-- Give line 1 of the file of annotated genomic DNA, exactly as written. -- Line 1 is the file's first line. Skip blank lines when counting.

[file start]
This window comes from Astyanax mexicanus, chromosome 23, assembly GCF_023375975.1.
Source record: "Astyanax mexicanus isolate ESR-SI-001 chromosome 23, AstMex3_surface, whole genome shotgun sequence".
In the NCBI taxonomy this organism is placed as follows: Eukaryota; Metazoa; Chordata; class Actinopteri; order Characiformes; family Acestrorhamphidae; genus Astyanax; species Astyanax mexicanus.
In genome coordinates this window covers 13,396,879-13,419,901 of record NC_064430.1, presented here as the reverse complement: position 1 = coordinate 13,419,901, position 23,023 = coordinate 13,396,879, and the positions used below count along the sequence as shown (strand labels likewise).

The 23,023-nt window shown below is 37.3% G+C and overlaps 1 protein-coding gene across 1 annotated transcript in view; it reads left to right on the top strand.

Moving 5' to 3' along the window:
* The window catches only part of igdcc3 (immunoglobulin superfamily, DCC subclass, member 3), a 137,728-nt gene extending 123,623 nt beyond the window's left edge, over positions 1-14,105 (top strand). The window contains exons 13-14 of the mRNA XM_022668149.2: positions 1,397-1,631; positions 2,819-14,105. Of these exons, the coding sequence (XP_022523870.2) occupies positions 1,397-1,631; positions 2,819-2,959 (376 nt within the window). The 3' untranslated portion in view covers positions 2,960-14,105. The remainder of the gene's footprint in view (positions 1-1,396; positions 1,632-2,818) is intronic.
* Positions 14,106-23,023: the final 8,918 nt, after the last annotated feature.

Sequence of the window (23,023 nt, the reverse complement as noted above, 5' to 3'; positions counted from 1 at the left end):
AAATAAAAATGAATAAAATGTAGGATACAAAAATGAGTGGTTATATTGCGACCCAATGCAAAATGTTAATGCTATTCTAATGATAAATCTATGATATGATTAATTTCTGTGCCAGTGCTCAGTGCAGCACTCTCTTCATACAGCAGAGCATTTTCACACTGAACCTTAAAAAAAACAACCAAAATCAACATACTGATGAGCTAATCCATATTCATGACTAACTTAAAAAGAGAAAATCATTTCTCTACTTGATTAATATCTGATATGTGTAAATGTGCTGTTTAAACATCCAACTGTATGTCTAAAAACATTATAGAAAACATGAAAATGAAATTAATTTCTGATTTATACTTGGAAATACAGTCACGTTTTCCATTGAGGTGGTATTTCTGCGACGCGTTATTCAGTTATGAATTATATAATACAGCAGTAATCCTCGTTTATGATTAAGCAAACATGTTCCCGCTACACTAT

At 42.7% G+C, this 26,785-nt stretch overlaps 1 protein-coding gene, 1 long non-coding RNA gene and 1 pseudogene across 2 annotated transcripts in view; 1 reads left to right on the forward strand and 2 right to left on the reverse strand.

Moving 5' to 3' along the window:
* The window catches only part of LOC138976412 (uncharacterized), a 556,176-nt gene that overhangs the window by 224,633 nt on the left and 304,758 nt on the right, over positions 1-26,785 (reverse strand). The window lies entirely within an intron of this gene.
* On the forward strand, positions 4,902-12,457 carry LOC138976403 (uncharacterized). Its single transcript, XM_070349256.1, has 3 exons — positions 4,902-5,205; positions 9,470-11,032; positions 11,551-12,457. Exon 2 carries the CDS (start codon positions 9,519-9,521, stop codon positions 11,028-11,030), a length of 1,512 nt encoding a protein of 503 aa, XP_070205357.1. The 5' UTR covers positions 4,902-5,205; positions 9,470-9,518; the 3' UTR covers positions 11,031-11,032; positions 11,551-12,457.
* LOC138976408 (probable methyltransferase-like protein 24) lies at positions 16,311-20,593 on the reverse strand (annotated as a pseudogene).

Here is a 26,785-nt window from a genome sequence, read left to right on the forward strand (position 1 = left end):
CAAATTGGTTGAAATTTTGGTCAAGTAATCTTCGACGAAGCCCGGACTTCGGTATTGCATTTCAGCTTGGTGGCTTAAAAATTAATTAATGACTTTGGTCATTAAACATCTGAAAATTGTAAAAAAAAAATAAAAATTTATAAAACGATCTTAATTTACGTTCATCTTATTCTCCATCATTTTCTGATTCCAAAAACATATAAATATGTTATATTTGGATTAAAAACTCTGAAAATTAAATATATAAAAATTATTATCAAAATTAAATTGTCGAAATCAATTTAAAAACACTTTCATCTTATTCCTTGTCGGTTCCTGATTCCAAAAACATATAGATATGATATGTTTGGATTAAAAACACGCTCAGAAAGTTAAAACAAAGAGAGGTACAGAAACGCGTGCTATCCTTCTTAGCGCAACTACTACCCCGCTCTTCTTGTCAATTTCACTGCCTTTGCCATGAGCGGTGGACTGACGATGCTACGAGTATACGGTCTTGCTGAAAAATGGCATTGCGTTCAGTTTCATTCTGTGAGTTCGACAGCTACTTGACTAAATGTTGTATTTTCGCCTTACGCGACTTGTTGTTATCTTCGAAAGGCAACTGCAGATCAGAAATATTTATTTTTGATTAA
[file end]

This window comes from Astyanax mexicanus, chromosome 23, assembly GCF_023375975.1.